Africa’s failed vision: The story of Thomas Sankara - 1

Wednesday December 19 2018


The story of Thomas Isidore Noël Sankara of Burkina Faso is the story of a pan-African hero of the 1980s, a Burkinabé anti-imperialist revolutionary and Africanist who was the President of Burkina Faso from 1983 to 1987. His revolutionary charism made his supporters regard him as a figure of revolution, Africa’s ‘Che Guevara’, as he was greatly inspired by the Cuban revolution.

In a three-piece series, we will narrate the pan-African acts of Thomas Sankara to liberate and unite Africa. Sankara was born on the 21st of December 1949 in Yako, French Upper Volta (present day Burkina Faso). He was a descendent of mixed Mossi–Fulani heritage.

After finishing his secondary education, his Roman Catholic parents wanted him to become a priest, but he refused. Instead, he chose to become a soldier. In 1966, at the age of 17 years, he joined military training at the Kadiogo Military Academy in Ouagadougou. While at the academy he witnessed the first military coup d’état in Upper Volta led by Lieutenant-Colonel Sangoulé Lamizana on the 3rd January 1966.

At the academy he was also exposed to the fundamentals of imperialism, neo-colonialism and socialism as well as well learning about the communist revolutions in the Soviet Union and China.

After two years of training, Sankara began his military career at the age of 19. He was later sent for further military training at the Antsirabe Military Academy in Madagascar and graduated as a Junior Military Officer in 1973. He returned to Upper Volta in 1972, and was sent to war between Upper Volta and Mali in 1974.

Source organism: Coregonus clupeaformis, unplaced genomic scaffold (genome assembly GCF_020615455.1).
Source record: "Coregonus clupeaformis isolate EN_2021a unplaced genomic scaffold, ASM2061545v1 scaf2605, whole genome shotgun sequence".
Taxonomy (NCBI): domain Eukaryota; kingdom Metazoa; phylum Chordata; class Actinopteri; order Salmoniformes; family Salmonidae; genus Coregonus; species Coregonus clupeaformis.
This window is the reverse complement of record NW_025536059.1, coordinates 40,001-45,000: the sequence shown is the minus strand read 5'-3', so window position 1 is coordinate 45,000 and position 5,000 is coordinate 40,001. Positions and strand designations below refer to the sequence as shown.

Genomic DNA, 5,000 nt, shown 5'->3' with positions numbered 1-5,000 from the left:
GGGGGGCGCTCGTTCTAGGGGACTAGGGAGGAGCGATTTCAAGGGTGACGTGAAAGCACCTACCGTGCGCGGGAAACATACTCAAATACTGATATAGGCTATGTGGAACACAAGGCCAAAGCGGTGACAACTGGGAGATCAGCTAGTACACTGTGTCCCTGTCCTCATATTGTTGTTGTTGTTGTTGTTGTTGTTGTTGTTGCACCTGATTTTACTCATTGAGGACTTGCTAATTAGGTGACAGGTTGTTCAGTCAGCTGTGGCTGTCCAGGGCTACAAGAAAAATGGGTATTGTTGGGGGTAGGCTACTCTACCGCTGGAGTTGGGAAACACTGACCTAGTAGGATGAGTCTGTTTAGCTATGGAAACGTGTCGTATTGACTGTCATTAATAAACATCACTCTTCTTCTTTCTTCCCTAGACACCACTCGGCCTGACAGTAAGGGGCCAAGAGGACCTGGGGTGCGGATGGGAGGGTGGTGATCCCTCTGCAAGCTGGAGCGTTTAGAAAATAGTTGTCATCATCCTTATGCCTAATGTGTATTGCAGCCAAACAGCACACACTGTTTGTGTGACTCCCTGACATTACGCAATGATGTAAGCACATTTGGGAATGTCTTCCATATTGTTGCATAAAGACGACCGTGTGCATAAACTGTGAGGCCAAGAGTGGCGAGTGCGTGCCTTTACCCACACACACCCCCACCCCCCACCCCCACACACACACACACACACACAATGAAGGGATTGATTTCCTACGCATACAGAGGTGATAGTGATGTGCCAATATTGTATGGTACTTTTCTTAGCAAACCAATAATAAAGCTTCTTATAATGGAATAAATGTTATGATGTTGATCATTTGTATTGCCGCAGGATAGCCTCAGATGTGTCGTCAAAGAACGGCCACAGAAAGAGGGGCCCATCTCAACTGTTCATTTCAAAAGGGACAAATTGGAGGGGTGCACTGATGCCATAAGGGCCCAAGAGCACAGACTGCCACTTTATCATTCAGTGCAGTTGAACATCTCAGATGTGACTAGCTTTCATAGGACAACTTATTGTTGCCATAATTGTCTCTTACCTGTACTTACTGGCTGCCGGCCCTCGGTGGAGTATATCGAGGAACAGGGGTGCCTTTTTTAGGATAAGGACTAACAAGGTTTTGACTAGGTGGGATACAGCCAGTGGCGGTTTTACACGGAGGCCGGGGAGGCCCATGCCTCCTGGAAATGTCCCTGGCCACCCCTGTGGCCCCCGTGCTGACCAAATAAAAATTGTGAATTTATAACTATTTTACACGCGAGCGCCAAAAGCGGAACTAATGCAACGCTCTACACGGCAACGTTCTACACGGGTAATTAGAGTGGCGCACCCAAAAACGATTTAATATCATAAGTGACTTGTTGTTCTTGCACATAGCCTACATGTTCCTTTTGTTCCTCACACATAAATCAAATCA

In 1976, he became the commander of the Commando Training Centre in Pô. In 1980 during the presidency of Colonel Saye Zerbo, Sankara, with a group of young army officers formed a secret organisation called the ‘Communist Officers Group’ (ROC). In September 1981, Sankara was appointed Secretary of State for Information in the military government of Saye Zerbo, but he later resigned on the 21st of April 1982 in opposition to what he saw as the regime’s anti-labour drift. Meanwhile, another coup occurred on the 7th November 1982 that brought to power Major-Doctor Jean-Baptiste Ouédraogo, and Sankara became Prime Minister in January 1983.


Suspected of planning another coup d’état, he was dismissed on the 17th of May 1983 and was placed under house arrest together with his ROC friends Henri Zongo and Jean-Baptiste Boukary Lingani. While under house arrest on the 3rd of August 1983, Captain Blaise Compaoré overthrew President Major-Doctor Jean-Baptiste Ouédraogo in a coup d’état and made his friend Thomas Sankara who was then aged 33 years the President of Upper Volta.

Thomas Sankara’s main objective as the leader of Upper Volta was to promote the well-being of the poorest people in the country by eliminating corruption and the dominance of the former French colonial power. He immediately launched an ambitious programmes for social, ecological, gender and economic change ever attempted on the African continent.

To symbolise this new autonomy and rebirth, he renamed the country from the French colonial Upper Volta to Burkina Faso meaning the “Land of Upright Man”. This was indeed a sign of the first step to liberate his people’s mind from the lingering yoke of imperialism and neo-colonialism.